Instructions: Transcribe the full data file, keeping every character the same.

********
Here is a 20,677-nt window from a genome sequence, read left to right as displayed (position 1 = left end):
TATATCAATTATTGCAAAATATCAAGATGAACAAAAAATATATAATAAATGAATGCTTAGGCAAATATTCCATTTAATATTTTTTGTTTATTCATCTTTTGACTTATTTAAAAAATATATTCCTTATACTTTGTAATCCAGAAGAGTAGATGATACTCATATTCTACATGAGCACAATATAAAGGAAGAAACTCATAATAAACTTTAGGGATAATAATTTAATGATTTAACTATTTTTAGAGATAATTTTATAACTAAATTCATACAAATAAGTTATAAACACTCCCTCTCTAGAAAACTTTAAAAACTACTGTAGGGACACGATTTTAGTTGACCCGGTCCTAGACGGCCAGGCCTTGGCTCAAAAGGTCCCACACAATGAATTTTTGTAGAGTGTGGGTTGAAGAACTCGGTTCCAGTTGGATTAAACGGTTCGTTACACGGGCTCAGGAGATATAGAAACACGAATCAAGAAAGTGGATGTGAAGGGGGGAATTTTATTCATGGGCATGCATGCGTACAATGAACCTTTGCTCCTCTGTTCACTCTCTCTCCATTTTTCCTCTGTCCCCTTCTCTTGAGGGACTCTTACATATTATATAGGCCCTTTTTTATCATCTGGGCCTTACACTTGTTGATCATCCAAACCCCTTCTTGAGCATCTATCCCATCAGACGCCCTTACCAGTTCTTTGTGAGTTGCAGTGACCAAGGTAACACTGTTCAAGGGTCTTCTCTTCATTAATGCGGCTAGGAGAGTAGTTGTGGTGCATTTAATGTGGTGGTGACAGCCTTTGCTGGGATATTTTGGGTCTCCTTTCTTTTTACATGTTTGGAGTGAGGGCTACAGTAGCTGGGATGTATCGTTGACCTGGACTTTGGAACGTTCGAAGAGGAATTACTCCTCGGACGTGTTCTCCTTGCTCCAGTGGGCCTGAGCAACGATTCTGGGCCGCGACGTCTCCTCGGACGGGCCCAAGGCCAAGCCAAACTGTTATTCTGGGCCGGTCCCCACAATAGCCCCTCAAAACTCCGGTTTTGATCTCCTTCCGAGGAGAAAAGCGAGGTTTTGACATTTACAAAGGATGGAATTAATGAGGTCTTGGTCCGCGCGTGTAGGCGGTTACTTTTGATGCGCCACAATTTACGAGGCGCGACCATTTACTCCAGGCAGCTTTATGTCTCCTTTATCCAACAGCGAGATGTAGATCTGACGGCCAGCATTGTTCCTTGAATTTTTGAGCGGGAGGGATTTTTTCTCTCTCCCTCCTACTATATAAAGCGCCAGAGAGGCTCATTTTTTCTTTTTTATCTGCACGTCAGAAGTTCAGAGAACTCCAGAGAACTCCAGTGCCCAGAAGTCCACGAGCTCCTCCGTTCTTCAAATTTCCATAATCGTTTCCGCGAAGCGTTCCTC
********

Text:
Here is a 20,677-nt window from a genome sequence, read left to right as displayed (position 1 = left end):
TATATCAATTATTGCAAAATATCAAGATGAACAAAAAATATATAATAAATGAATGCTTAGGCAAATATTCCATTTAATATTTTTTGTTTATTCATCTTTTGACTTATTTAAAAAATATATTCCTTATACTTTGTAATCCAGAAGAGTAGATGATACTCATATTCTACATGAGCACAATATAAAGGAAGAAACTCATAATAAACTTTAGGGATAATAATTTAATGATTTAACTATTTTTAGAGATAATTTTATAACTAAATTCATACAAATAAGTTATAAACACTCCCTCTCTAGAAAACTTTAAAAACTACTGTAGGGACACGATTTTAGTTGACCCGGTCCTAGACGGCCAGGCCTTGGCTCAAAAGGTCCCACACAATGAATTTTTGTAGAGTGTGGGTTGAAGAACTCGGTTCCAGTTGGATTAAACGGTTCGTTACACGGGCTCAGGAGATATAGAAACACGAATCAAGAAAGTGGATGTGAAGGGGGGAATTTTATTCATGGGCATGCATGCGTACAATGAACCTTTGCTCCTCTGTTCACTCTCTCTCCATTTTTCCTCTGTCCCCTTCTCTTGAGGGACTCTTACATATTATATAGGCCCTTTTTTATCATCTGGGCCTTACACTTGTTGATCATCCAAACCCCTTCTTGAGCATCTATCCCATCAGACGCCCTTACCAGTTCTTTGTGAGTTGCAGTGACCAAGGTAACACTGTTCAAGGGTCTTCTCTTCATTAATGCGGCTAGGAGAGTAGTTGTGGTGCATTTAATGTGGTGGTGACAGCCTTTGCTGGGATATTTTGGGTCTCCTTTCTTTTTACATGTTTGGAGTGAGGGCTACAGTAGCTGGGATGTATCGTTGACCTGGACTTTGGAACGTTCGAAGAGGAATTACTCCTCGGACGTGTTCTCCTTGCTCCAGTGGGCCTGAGCAACGATTCTGGGCCGCGACGTCTCCTCGGACGGGCCCAAGGCCAAGCCAAACTGTTATTCTGGGCCGGTCCCCACAATAGCCCCTCAAAACTCCGGTTTTGATCTCCTTCCGAGGAGAAAAGCGAGGTTTTGACATTTACAAAGGATGGAATTAATGAGGTCTTGGTCCGCGCGTGTAGGCGGTTACTTTTGATGCGCCACAATTTACGAGGCGCGACCATTTACTCCAGGCAGCTTTATGTCTCCTTTATCCAACAGCGAGATGTAGATCTGACGGCCAGCATTGTTCCTTGAATTTTTGAGCGGGAGGGATTTTTTCTCTCTCCCTCCTACTATATAAAGCGCCAGAGAGGCTCATTTTTTCTTTTTTATCTGCACGTCAGAAGTTCAGAGAACTCCAGAGAACTCCAGTGCCCAGAAGTCCACGAGCTCCTCCGTTCTTCAAATTTCCATAATCGTTTCCGCGAAGCGTTCCTC